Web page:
- Top 10 Recession-Proof IT Jobs
- 7 Hot IT Jobs That Will Land You a Higher Salary
- Link Building Strategies and Tips for 2014
- Top 10 Accessories for Your iPad Air
Network World - Palo Alto Networks' PA-4020 is not just another firewall.
Yes, it has what you'd expect in a basic firewall: 24 ports, divided into16 gigabit Ethernet ports and eight SFP ports. It has a rule base, some basic VPN capabilities, and a Web-based management interface. If the description ended there, Palo Alto would not likely make any headway into the enterprise firewall business which is already carved up between Check Point, Cisco, and Juniper (Compare products).
Palo Alto's secret sauce lies in the visibility it provides. Most firewalls do what they do, and provide little information (other than logs) about what they're seeing. The Palo Alto PA-4020 has a much greater focus on exposing the actual application-layer traffic, and then giving the network manager visibility into the traffic and threats in the network.
In this Clear Choice, we found the Palo Alto Networks PA-4020 to be an innovative turn on the traditional firewall (see Is Palo Alto's firewall a firewall or not?). By looking at application data streams, rather than TCP/IP port numbers, the PA-4020 is able to provide a finer-grained control over end-user Internet usage than has previously been available in any firewall. The PA-4020 also leverages this application knowledge to provide unprecedented (for a firewall, that is) levels of visibility into network traffic.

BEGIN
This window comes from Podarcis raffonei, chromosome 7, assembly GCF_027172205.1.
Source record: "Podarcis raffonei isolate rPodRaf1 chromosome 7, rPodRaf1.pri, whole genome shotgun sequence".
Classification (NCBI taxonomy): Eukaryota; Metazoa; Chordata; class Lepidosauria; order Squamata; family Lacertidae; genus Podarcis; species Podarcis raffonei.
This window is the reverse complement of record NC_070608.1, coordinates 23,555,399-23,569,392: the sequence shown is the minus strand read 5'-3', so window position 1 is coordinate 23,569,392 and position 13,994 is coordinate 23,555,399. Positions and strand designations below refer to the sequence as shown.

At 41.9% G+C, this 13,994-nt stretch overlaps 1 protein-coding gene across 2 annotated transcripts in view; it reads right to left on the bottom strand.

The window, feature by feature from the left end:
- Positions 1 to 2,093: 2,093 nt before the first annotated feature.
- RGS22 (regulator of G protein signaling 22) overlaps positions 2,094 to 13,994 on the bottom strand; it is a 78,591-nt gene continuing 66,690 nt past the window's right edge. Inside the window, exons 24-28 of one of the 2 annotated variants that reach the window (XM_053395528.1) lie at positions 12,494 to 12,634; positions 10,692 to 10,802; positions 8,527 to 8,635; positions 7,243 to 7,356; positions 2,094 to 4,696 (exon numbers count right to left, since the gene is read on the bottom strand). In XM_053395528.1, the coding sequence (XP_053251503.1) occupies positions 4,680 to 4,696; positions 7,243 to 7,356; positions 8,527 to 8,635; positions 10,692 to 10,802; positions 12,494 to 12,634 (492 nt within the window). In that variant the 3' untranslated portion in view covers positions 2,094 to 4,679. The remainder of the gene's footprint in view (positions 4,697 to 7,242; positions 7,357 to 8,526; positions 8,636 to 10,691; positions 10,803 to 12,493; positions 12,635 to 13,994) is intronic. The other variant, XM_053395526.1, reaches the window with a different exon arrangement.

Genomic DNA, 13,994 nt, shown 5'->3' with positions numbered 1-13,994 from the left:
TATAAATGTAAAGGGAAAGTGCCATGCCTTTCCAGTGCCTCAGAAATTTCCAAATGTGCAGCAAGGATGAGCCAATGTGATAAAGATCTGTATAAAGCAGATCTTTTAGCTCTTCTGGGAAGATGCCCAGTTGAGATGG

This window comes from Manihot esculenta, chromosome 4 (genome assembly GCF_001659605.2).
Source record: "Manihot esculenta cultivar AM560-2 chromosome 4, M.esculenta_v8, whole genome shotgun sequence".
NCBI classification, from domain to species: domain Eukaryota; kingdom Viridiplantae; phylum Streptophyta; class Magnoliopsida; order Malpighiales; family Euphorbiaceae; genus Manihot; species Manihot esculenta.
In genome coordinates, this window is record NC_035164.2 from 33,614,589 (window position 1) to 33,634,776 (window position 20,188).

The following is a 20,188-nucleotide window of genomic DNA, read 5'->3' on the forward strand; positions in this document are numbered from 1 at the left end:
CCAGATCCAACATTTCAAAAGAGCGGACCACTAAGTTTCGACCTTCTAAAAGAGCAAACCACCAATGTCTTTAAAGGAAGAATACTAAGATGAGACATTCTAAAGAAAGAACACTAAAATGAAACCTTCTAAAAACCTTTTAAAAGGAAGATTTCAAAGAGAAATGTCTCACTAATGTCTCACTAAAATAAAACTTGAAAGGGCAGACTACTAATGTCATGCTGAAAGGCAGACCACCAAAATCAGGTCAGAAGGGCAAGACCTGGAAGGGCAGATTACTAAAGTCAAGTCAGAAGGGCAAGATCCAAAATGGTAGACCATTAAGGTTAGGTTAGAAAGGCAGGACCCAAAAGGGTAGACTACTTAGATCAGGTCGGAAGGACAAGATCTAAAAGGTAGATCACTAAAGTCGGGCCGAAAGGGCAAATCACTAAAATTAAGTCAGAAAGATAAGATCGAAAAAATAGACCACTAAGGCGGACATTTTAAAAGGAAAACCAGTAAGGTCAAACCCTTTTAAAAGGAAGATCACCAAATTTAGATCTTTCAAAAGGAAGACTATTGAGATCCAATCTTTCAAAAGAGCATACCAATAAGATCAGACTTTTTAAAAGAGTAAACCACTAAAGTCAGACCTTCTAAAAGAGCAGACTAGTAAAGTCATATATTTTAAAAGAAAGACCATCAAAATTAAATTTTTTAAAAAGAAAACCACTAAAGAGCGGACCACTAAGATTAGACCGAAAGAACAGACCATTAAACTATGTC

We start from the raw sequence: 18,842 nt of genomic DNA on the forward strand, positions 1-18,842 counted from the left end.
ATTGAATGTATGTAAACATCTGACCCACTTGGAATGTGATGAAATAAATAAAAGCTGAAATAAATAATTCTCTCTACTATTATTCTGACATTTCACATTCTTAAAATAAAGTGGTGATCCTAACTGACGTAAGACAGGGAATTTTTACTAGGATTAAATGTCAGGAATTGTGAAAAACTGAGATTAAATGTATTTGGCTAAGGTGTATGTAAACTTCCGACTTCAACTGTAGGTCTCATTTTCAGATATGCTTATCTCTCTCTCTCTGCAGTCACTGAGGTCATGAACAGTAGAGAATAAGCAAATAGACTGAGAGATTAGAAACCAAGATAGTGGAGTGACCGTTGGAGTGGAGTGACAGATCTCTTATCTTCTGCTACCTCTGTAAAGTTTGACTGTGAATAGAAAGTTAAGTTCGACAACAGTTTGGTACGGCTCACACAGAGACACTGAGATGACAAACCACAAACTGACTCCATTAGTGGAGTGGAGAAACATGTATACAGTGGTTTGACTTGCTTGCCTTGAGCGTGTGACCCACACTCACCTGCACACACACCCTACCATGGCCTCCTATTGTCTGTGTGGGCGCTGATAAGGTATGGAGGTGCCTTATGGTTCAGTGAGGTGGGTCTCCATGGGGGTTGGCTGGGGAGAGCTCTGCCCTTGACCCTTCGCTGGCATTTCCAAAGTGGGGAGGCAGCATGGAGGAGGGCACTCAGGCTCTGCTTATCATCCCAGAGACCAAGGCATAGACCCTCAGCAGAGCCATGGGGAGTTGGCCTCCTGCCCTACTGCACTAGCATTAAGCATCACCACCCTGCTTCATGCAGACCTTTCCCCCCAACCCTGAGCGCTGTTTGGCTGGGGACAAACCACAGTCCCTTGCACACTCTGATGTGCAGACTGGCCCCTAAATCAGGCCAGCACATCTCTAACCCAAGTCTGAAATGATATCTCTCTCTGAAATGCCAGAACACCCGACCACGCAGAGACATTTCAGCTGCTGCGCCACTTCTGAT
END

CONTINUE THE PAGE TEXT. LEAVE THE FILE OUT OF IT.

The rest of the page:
That said, we found the PA-4020 to still be a work in progress. Weaknesses in areas such as bandwidth management and virus scanning mean that it can't fully replace the combination of a firewall and Web security gateway — yet.
The Palo Alto PA-4020 (like all Palo Alto's firewalls) claims to do something that no other firewall can do: control based on application, rather than on port number. For traffic coming into an enterprise, that's not very interesting, because most network managers know for which applications they're opening holes in the firewall. However, when it comes to outbound traffic, network managers haven't had that vital visibility.
The alternatives, up to now, have been slim. Either run with a "default outbound allow" policy and have no idea what people are really doing. Or, block all outgoing traffic and force users through proxies that can control and log what's happening.
Palo Alto changes the game by allowing you to write your firewall rules based on the applications you want to control. The familiar firewall rules page is changed in a subtle, but very important way: you get one more column called "application." To block outbound SMTP from everyone other than your mail server, rather than specify Port 25 (which will catch some, but not all SMTP), you could simply block the application SMTP. We tested the PA-4020 and it found SMTP on non-standard ports without a problem.
The PA-4020 we tested had information about 638 applications loaded into it. Those applications ranged from obvious protocol-based ones (Session Initiation Protocol and FTP) to browser-based programs (Facebook, SharePoint and PokerStars) to client-server applications (World of Warcraft, VMware and SSH) to peer-to-peer code (BitTorrent and Gnutella). We tested a selection of applications on the PA-4020 and found that it works… most of the time, and for the things you probably care about.